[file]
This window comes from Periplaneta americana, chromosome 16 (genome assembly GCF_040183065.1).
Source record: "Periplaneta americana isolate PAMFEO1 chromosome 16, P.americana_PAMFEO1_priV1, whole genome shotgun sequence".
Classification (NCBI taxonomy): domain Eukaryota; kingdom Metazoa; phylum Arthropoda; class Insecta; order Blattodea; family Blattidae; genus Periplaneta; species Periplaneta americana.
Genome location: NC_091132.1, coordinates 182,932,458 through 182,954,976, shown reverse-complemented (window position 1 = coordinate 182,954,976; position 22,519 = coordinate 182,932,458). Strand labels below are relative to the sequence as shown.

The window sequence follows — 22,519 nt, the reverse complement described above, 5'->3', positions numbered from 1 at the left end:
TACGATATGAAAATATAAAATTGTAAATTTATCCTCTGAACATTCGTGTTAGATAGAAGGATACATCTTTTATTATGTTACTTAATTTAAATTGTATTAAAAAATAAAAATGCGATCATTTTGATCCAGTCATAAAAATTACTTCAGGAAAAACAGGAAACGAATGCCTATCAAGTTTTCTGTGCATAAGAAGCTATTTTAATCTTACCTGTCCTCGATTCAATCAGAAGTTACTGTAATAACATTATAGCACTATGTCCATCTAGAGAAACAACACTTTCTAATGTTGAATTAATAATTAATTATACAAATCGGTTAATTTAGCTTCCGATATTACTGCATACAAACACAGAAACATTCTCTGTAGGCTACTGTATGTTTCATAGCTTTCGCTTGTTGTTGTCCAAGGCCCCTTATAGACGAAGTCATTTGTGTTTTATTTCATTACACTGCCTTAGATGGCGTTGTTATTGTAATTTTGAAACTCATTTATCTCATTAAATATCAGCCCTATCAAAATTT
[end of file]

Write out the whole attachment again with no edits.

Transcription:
This window comes from Periplaneta americana, chromosome 16 (genome assembly GCF_040183065.1).
Source record: "Periplaneta americana isolate PAMFEO1 chromosome 16, P.americana_PAMFEO1_priV1, whole genome shotgun sequence".
Classification (NCBI taxonomy): domain Eukaryota; kingdom Metazoa; phylum Arthropoda; class Insecta; order Blattodea; family Blattidae; genus Periplaneta; species Periplaneta americana.
Genome location: NC_091132.1, coordinates 182,932,458 through 182,954,976, shown reverse-complemented (window position 1 = coordinate 182,954,976; position 22,519 = coordinate 182,932,458). Strand labels below are relative to the sequence as shown.

The window sequence follows — 22,519 nt, the reverse complement described above, 5'->3', positions numbered from 1 at the left end:
TACGATATGAAAATATAAAATTGTAAATTTATCCTCTGAACATTCGTGTTAGATAGAAGGATACATCTTTTATTATGTTACTTAATTTAAATTGTATTAAAAAATAAAAATGCGATCATTTTGATCCAGTCATAAAAATTACTTCAGGAAAAACAGGAAACGAATGCCTATCAAGTTTTCTGTGCATAAGAAGCTATTTTAATCTTACCTGTCCTCGATTCAATCAGAAGTTACTGTAATAACATTATAGCACTATGTCCATCTAGAGAAACAACACTTTCTAATGTTGAATTAATAATTAATTATACAAATCGGTTAATTTAGCTTCCGATATTACTGCATACAAACACAGAAACATTCTCTGTAGGCTACTGTATGTTTCATAGCTTTCGCTTGTTGTTGTCCAAGGCCCCTTATAGACGAAGTCATTTGTGTTTTATTTCATTACACTGCCTTAGATGGCGTTGTTATTGTAATTTTGAAACTCATTTATCTCATTAAATATCAGCCCTATCAAAATTT